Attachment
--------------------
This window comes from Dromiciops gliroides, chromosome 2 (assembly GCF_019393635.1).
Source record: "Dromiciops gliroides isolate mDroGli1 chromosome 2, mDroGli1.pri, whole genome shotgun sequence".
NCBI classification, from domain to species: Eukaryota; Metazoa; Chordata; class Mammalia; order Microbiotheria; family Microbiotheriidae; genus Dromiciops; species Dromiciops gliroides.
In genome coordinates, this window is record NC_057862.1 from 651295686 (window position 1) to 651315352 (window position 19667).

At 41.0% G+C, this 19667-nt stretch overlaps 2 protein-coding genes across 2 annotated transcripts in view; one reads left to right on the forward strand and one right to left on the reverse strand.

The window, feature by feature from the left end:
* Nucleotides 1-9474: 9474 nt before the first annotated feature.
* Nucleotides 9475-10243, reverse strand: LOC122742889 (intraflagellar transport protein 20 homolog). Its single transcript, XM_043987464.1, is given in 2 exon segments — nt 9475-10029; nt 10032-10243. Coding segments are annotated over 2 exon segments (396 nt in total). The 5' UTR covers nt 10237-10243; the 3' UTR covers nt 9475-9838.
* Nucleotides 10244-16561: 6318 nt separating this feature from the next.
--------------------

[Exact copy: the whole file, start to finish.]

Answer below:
This window comes from Dromiciops gliroides, chromosome 2 (assembly GCF_019393635.1).
Source record: "Dromiciops gliroides isolate mDroGli1 chromosome 2, mDroGli1.pri, whole genome shotgun sequence".
NCBI classification, from domain to species: Eukaryota; Metazoa; Chordata; class Mammalia; order Microbiotheria; family Microbiotheriidae; genus Dromiciops; species Dromiciops gliroides.
In genome coordinates, this window is record NC_057862.1 from 651295686 (window position 1) to 651315352 (window position 19667).

At 41.0% G+C, this 19667-nt stretch overlaps 2 protein-coding genes across 2 annotated transcripts in view; one reads left to right on the forward strand and one right to left on the reverse strand.

The window, feature by feature from the left end:
* Nucleotides 1-9474: 9474 nt before the first annotated feature.
* Nucleotides 9475-10243, reverse strand: LOC122742889 (intraflagellar transport protein 20 homolog). Its single transcript, XM_043987464.1, is given in 2 exon segments — nt 9475-10029; nt 10032-10243. Coding segments are annotated over 2 exon segments (396 nt in total). The 5' UTR covers nt 10237-10243; the 3' UTR covers nt 9475-9838.
* Nucleotides 10244-16561: 6318 nt separating this feature from the next.